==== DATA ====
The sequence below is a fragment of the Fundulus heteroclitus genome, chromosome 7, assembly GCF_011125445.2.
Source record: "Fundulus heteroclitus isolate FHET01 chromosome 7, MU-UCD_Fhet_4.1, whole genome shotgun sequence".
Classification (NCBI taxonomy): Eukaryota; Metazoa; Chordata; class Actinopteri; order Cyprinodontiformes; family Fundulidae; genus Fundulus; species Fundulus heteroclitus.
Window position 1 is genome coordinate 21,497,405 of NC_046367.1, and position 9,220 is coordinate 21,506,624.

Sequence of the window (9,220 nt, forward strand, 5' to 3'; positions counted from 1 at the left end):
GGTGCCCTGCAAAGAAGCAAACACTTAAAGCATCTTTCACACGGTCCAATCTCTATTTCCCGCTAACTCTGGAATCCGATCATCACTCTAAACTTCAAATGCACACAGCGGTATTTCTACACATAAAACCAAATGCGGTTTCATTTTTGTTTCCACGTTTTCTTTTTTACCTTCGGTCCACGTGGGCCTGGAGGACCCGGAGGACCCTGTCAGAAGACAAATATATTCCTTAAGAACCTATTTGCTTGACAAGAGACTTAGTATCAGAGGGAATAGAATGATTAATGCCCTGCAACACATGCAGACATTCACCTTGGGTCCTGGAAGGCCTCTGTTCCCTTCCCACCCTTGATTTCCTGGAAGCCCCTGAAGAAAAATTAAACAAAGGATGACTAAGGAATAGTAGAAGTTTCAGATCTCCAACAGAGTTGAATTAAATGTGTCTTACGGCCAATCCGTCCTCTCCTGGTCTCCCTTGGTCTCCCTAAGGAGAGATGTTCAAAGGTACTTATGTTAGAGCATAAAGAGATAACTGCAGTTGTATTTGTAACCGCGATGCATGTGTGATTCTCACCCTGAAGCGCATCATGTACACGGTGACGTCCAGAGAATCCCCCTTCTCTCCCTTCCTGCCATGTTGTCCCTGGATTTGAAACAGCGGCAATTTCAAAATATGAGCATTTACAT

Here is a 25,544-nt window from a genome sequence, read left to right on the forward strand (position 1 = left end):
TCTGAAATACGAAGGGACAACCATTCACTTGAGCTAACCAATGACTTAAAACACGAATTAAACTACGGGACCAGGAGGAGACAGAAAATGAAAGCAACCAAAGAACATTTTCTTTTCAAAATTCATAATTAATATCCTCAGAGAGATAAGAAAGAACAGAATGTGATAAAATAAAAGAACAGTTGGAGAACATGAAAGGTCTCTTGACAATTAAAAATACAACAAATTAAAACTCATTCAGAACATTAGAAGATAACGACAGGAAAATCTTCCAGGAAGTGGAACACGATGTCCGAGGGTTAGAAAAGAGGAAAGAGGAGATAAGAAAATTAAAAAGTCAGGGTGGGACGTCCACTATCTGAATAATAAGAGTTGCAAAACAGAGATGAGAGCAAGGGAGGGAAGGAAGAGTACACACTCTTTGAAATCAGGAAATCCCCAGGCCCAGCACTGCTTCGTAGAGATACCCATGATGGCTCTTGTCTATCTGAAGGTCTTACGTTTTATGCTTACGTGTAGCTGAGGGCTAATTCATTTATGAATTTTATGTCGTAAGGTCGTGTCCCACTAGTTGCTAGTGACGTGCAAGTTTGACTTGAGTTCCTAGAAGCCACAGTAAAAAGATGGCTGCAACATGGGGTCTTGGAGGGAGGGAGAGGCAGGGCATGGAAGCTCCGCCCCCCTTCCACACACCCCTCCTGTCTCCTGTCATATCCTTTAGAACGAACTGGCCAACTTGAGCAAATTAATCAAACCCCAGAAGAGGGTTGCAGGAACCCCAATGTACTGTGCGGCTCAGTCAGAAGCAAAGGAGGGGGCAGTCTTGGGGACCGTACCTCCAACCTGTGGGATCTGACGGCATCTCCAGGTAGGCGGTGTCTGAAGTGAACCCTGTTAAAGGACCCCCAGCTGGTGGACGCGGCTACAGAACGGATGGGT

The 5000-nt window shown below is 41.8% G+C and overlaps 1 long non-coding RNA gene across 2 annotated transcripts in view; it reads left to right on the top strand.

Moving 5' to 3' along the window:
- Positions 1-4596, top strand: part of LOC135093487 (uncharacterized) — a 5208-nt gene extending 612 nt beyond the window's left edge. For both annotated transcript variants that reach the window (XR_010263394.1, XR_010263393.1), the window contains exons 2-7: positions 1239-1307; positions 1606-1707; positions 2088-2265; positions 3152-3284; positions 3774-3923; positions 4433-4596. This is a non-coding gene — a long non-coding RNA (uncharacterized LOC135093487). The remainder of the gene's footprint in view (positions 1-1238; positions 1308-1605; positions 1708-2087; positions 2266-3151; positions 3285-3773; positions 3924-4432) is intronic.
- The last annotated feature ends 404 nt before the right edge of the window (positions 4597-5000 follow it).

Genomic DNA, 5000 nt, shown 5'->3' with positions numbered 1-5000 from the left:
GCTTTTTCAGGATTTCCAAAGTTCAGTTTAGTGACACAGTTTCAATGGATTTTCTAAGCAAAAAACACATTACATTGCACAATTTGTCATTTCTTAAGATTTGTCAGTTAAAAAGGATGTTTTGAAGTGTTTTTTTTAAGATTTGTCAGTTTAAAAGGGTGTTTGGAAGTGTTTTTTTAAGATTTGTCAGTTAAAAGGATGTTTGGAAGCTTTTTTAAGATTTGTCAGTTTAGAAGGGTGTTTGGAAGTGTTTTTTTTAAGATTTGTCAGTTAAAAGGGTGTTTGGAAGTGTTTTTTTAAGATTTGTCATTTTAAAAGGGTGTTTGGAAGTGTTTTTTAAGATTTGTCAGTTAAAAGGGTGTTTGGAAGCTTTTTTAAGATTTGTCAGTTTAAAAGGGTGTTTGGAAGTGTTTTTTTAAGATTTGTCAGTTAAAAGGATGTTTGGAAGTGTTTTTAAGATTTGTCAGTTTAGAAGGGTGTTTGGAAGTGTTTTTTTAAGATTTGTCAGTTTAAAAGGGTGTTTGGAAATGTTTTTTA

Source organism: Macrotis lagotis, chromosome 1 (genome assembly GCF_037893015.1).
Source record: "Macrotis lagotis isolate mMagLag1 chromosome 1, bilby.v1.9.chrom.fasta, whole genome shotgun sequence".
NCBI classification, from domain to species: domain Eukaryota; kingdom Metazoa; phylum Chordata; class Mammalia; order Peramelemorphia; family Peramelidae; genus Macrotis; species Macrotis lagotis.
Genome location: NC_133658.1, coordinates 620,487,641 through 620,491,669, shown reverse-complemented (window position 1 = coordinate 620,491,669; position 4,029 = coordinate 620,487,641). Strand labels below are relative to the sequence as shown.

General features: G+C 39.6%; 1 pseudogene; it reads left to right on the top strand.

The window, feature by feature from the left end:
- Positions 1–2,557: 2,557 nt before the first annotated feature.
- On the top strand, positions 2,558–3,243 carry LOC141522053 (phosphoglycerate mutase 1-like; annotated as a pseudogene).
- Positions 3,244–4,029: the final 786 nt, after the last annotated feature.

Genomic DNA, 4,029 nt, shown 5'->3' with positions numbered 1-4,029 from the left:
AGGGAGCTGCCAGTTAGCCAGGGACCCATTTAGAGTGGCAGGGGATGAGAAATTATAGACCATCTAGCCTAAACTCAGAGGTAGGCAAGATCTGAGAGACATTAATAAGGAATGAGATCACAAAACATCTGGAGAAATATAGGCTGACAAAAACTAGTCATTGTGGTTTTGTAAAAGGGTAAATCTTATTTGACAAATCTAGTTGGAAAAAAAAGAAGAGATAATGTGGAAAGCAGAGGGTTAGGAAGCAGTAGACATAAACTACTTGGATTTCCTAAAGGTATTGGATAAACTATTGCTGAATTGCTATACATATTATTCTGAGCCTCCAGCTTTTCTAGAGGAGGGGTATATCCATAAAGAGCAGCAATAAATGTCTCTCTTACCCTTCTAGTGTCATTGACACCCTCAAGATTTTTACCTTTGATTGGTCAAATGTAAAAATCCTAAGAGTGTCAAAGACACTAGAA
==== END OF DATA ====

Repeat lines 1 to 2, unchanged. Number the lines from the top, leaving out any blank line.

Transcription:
The sequence below is a fragment of the Fundulus heteroclitus genome, chromosome 7, assembly GCF_011125445.2.
Source record: "Fundulus heteroclitus isolate FHET01 chromosome 7, MU-UCD_Fhet_4.1, whole genome shotgun sequence".